[3] further pointed out that the reason distinguishing between true long memory and the specific alternative of structural breaks is difficult is because their finite sample properties are similar and so standard methodologies fail. Structural break detection and location techniques tend to report breaks when only long memory is present. Indeed, [7] proved that the probability that the standard CUSUM test [8] would report a break in a long memory time series converged to one with increasing series length. Conversely, long memory estimators tend to report estimates of d (defined in Section 2 below) which indicate long memory when only structural breaks are present even in series with memory of only one sample interval.

Nevertheless, efforts have been made to establish tests or procedures which can reliably determine the difference between a true long memory process and ones for which the long memory property arises from some other data generating process. In this literature some significant papers are [9] - [16] .

This paper addresses two issues. First, what are the statistical properties of structural break tests when applied to true long memory series? Second, can structural break tests be used to distinquish between true long memory and other processes which give rise to the long memory property. This paper adds to the literature in two ways. We extend the work of [15] to examine, in greater detail, the statistical properties of Atheoretical Regression Trees (ART) [17] - [19] when applied to true long memory processes. It is the essence of the scientific method that a proposed theory or model make clear, testable predictions, and these predictions be tested. Thus our purpose is to test whether the number of breaks reported by ART is consistent or inconsistent with a fractionally integrated data generating process. While it would be preferable to theoretically establish the distribution of reported breaks when ART is applied to fractionally integrated series, it is simple to simulate such series and obtain the required testable prediction, or null distribution, through simulation.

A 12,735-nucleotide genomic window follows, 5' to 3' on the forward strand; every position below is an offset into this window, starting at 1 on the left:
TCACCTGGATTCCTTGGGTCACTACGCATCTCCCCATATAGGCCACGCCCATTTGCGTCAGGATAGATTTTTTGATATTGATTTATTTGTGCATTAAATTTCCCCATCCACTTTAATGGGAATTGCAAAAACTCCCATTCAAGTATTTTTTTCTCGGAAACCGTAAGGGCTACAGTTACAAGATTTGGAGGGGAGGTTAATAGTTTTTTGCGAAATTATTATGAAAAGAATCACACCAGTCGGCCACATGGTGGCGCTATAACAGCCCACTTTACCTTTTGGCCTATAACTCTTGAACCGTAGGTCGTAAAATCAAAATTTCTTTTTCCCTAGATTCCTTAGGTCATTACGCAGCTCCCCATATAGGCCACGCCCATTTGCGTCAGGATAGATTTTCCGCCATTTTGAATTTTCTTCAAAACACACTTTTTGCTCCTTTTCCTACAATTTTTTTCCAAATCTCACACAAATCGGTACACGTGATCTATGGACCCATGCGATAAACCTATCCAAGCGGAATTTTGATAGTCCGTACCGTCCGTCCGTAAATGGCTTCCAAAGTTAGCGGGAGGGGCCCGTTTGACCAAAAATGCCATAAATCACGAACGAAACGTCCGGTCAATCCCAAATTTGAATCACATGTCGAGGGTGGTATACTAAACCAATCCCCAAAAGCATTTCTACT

Secondly, by combining two well established empirical structural breaks statistics into a bivariate procedure we show that this bivariate procedure rejects the null hypothesis at a higher rate than either univariate test on its own. The two empirical statistics used are the number of breaks reported by ART and the range of the Cu- mulative Summation (CUSUM) test introduced by [20] and formalised by [8] . As emphasised above the structural breaks methods are being used to obtain the null distribution for a fractionally integrated series and are not being used to either detect or locate structural breaks because under the null hypothesis of true long memory no such breaks exist.